Endocrinology and Metabolism
Blegdamsvej 3, 2200 København N, 12.4
Type 1 diabetes (T1D) is a multifactorial metabolic disease caused by immune-mediated destruction of the insulin-producing ß-cells in the pancreatic islets of Langerhans. The overall goal of my research is to advance our understanding of fundamental islet biology and the detrimental mechanisms causing ß-cell failure in T1D. A better understanding of the genetic risk factors, the triggering mechanisms, the islet-immune dialogue, and the pathways leading to ß-cell death may pave the way for future therapeutic options to prevent ß-cell destruction in T1D.
Primary fields of research
We perform hypothesis-driven, multifaceted and cross-disciplinary translational research. In our work, we utilize clinical samples, ß-cell models, human islets, and mouse models. We have three overall focus areas within the T1D pathophysiology field:
Functional genomics: Based on the strong genetic component of T1D with more than 50 known risk loci, a prime target is to identify causal disease genes and to functionally validate these in ß-cells. Our hypothesis is that many risk-conferring genes operate in the ß-cells and are involved in crucial functions such as regulation of apoptotic cell death and the dialogue with the immune system. We apply various integrative systems biology approaches to pinpoint possible candidate genes that we then take further in wet lab experiments.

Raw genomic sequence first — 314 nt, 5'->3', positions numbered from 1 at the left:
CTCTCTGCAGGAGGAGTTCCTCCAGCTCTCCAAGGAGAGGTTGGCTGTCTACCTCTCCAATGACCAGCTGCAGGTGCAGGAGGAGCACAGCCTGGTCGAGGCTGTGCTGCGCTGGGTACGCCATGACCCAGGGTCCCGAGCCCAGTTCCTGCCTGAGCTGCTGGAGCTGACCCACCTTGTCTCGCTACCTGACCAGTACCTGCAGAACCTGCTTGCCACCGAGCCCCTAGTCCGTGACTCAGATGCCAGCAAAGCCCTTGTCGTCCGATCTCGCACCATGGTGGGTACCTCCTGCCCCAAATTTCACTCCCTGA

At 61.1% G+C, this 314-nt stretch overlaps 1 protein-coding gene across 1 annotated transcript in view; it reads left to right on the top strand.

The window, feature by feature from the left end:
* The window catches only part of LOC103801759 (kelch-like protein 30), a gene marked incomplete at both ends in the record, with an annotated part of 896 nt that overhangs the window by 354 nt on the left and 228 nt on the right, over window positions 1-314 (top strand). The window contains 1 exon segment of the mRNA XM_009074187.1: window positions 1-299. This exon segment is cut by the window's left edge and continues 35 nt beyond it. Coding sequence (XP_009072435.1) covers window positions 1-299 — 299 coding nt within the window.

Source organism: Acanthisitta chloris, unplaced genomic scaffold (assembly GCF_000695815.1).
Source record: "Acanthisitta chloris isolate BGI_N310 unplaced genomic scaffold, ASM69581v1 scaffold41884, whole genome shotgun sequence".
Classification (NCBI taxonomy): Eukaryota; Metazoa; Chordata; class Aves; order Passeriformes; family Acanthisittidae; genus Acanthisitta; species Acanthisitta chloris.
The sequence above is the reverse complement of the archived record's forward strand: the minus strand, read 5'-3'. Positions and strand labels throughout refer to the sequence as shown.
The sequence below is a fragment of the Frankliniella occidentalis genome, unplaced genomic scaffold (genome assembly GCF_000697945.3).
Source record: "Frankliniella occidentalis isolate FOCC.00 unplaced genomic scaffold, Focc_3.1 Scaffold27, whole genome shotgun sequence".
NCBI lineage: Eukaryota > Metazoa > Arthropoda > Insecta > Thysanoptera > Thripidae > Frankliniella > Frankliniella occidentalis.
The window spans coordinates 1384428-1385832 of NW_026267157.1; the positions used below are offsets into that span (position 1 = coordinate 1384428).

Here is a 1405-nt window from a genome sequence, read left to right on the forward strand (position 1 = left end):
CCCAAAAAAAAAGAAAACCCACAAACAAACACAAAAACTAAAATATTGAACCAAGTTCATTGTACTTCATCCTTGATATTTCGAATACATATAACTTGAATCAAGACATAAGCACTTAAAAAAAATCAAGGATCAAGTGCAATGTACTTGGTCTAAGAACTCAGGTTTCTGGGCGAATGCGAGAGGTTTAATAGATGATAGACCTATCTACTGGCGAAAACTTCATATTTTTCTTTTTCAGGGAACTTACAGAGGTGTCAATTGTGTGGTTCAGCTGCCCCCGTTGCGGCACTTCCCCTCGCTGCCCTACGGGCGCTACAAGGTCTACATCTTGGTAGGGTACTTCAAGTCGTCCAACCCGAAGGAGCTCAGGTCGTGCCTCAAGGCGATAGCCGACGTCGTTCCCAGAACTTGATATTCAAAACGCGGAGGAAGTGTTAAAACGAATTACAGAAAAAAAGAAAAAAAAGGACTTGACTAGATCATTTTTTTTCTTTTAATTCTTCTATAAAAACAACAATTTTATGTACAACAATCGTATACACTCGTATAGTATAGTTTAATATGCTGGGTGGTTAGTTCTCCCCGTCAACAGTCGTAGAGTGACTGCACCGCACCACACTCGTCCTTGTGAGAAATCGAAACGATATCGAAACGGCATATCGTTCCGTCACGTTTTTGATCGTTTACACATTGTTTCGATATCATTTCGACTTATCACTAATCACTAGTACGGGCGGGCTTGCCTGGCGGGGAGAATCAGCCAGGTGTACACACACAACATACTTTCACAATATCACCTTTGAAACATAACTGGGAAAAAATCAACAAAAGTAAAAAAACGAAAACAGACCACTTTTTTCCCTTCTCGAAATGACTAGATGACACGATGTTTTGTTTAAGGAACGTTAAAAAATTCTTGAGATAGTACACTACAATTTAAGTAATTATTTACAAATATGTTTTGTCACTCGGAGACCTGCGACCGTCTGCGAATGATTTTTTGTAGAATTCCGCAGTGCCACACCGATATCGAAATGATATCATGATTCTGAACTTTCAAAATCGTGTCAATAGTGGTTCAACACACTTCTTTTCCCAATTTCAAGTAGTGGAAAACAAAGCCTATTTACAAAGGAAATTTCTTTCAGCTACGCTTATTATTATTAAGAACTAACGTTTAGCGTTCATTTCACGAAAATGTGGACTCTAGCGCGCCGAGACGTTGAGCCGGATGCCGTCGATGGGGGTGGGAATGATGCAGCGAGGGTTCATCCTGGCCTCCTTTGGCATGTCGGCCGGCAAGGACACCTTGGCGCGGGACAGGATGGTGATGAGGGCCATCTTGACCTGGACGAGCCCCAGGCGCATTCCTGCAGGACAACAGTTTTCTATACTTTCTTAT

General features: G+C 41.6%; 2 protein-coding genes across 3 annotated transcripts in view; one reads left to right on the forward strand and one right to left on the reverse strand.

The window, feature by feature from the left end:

Inflammatory cytokines: Specific pro-inflammatory cytokines exert cytotoxic effects on ß-cells and play a crucial role in T1D. Hence, another focus area is to decipher pro-apoptotic cytokine signal transduction in islets and ß-cells. Further, the levels of pro- and anti-inflammatory cytokines in the circulation may reflect the detrimental processes going on in the pancreas during development and remission of T1D. Therefore, these factors may constitute biomarkers that can be used prognostically to predict disease course, remission potential, and risk of development of complications.
Incretin islet biology: A more recent arm of our research deals with incretin hormone biology. The incretins GLP-1 and GIP increase insulin secretion in a glucose-dependent manner and exert anti-apoptotic and proliferative effects on ß-cells. Recent research also suggests that GIP under some circumstances can stimulate ß-cell glucagon secretion. However, the underlying mechanisms responsible for the effects of incretins in islets remain unclear and need further exploration. Our work is devoted to a better understanding of incretin islet biology and to explore the potential of incretins to rescue ß-cells from immune-mediated destruction. Potentially, incretin therapy constitutes a new option to increase and sustain ß-cell function in newly diagnosed T1D patients which is the long-term aim of this research.